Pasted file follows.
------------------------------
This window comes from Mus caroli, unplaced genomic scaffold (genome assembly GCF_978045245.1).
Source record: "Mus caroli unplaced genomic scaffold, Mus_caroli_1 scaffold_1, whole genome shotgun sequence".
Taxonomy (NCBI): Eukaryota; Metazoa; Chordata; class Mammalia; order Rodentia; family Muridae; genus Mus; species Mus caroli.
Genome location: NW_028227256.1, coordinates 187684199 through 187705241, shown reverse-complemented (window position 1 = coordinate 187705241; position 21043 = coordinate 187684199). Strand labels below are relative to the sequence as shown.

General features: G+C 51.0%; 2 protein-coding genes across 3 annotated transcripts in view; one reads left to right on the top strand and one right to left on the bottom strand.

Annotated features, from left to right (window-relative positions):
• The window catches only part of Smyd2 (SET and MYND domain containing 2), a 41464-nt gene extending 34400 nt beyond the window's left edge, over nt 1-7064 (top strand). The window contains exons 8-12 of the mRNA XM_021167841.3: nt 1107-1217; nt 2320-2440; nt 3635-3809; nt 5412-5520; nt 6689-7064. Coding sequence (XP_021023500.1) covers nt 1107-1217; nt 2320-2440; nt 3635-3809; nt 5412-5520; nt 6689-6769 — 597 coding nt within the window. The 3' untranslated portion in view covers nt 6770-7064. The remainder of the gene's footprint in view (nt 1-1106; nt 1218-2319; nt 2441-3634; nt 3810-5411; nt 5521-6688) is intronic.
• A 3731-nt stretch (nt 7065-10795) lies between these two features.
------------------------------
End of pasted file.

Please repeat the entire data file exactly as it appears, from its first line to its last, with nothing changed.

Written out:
This window comes from Mus caroli, unplaced genomic scaffold (genome assembly GCF_978045245.1).
Source record: "Mus caroli unplaced genomic scaffold, Mus_caroli_1 scaffold_1, whole genome shotgun sequence".
Taxonomy (NCBI): Eukaryota; Metazoa; Chordata; class Mammalia; order Rodentia; family Muridae; genus Mus; species Mus caroli.
Genome location: NW_028227256.1, coordinates 187684199 through 187705241, shown reverse-complemented (window position 1 = coordinate 187705241; position 21043 = coordinate 187684199). Strand labels below are relative to the sequence as shown.

General features: G+C 51.0%; 2 protein-coding genes across 3 annotated transcripts in view; one reads left to right on the top strand and one right to left on the bottom strand.

Annotated features, from left to right (window-relative positions):
• The window catches only part of Smyd2 (SET and MYND domain containing 2), a 41464-nt gene extending 34400 nt beyond the window's left edge, over nt 1-7064 (top strand). The window contains exons 8-12 of the mRNA XM_021167841.3: nt 1107-1217; nt 2320-2440; nt 3635-3809; nt 5412-5520; nt 6689-7064. Coding sequence (XP_021023500.1) covers nt 1107-1217; nt 2320-2440; nt 3635-3809; nt 5412-5520; nt 6689-6769 — 597 coding nt within the window. The 3' untranslated portion in view covers nt 6770-7064. The remainder of the gene's footprint in view (nt 1-1106; nt 1218-2319; nt 2441-3634; nt 3810-5411; nt 5521-6688) is intronic.
• A 3731-nt stretch (nt 7065-10795) lies between these two features.